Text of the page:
16 16 B O U N D A R I E S Responding to difficult requests The clinician must reach conclusion Safety Concerns? Effectiveness ? More harm than good?

17 17 Extend to include others E X T E N D SHARED MEANING What are the sources of help? What are the sources of help? Involve the patient in getting the help Involve the patient in getting the help What help is needed? Including in vs. sending out

18 18 Family members Friends and co-workers Other health care professionals Spiritual advisors Support groups Family members Friends and co-workers Other health care professionals Spiritual advisors Support groups E X T E N D What are the sources of help?

19 19 When will the patient hear from or see you again? Are you including others in your care of the patient or sending the patient out for others to care for? What can patients expect from you now? When will the patient hear from or see you again? Are you including others in your care of the patient or sending the patient out for others to care for? What can patients expect from you now? Extend and get help Referral or collaboration? E X T E N D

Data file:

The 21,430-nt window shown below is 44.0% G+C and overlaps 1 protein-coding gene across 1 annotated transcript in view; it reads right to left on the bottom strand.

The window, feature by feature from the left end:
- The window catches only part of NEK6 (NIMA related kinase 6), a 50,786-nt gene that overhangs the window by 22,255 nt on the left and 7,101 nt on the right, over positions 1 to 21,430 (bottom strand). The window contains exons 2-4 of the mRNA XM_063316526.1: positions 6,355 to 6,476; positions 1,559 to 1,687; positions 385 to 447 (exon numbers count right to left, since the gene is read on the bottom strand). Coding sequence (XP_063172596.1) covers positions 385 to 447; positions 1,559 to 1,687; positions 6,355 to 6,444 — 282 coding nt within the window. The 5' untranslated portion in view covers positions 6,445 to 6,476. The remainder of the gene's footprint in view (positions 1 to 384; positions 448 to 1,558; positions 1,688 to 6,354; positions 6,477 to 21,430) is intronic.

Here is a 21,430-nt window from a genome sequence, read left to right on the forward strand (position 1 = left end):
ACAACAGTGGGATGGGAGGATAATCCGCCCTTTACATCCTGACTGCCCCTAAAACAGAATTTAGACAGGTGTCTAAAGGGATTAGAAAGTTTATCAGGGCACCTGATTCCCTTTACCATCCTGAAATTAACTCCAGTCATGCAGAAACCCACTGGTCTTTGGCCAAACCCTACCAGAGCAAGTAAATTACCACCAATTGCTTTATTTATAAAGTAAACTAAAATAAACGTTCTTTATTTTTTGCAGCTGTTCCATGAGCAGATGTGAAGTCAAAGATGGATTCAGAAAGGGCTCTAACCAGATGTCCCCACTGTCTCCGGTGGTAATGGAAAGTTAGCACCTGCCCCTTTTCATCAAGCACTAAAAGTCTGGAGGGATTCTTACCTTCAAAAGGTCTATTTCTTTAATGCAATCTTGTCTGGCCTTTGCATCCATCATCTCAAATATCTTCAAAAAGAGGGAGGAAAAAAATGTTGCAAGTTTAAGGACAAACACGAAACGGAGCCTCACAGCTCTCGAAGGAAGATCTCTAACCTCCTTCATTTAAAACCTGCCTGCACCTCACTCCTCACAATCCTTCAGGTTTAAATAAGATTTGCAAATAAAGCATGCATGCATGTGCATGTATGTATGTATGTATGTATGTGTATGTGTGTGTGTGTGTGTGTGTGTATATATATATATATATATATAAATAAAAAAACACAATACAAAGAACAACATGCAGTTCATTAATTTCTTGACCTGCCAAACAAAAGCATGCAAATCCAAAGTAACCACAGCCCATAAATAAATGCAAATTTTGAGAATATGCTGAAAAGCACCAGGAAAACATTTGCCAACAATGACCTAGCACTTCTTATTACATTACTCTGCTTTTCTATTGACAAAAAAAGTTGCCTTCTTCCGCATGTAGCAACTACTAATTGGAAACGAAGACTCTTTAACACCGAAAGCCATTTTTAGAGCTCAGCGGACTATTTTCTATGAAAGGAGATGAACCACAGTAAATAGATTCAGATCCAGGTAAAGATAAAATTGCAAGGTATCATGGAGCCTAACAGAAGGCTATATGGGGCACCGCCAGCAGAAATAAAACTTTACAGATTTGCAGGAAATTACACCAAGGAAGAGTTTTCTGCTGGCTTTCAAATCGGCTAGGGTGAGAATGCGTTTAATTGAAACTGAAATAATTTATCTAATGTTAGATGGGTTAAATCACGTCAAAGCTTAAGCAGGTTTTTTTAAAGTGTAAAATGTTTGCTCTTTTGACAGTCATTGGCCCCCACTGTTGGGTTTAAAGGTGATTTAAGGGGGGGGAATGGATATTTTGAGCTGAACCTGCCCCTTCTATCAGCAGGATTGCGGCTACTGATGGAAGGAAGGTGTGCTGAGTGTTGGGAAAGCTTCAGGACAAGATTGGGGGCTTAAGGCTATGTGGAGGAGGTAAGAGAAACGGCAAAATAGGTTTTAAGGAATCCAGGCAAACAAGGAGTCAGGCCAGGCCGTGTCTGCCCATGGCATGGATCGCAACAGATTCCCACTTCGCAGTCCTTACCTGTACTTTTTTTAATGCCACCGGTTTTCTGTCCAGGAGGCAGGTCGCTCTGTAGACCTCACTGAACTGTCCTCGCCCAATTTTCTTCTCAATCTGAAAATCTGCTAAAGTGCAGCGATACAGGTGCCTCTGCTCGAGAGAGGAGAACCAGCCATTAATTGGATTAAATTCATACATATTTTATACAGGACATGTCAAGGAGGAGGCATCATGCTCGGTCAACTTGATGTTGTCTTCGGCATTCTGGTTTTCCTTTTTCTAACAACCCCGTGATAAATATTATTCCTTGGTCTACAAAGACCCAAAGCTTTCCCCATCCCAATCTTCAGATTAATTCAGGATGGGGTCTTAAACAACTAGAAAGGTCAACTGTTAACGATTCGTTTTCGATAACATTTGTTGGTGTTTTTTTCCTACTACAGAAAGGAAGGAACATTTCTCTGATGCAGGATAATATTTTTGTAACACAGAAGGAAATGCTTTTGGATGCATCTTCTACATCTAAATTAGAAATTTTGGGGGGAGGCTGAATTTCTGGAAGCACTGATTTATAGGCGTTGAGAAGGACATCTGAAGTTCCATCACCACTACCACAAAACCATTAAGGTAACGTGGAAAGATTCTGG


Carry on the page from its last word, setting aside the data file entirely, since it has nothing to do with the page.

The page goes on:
20 20 Relationship “difficulties” develop when... S U M M A R Y Success is frustrated Success is frustrated Expectations are misaligned Expectations are misaligned Flexibility is insufficient Flexibility is insufficient

21 Quick Reads Sherri A. Hinchey s and Jackson J. (2011) A Cohort Study Assessing Difficult Patient Encounters in a Walk-In Primary Care Clinic, Predictors and Outcomes. J Gen Intern Med 26(6):588–94 Platt FW and Gordon GH (1999) Field guide to the difficult patient interview. Lippincott: Balt, MD O’Connell, D. (2008 3rd ed.). Behavior Change. In Feldman, M.D. and Christensen, J.F., (eds.), Behavioral Medicine: A guide for clinical practice. 21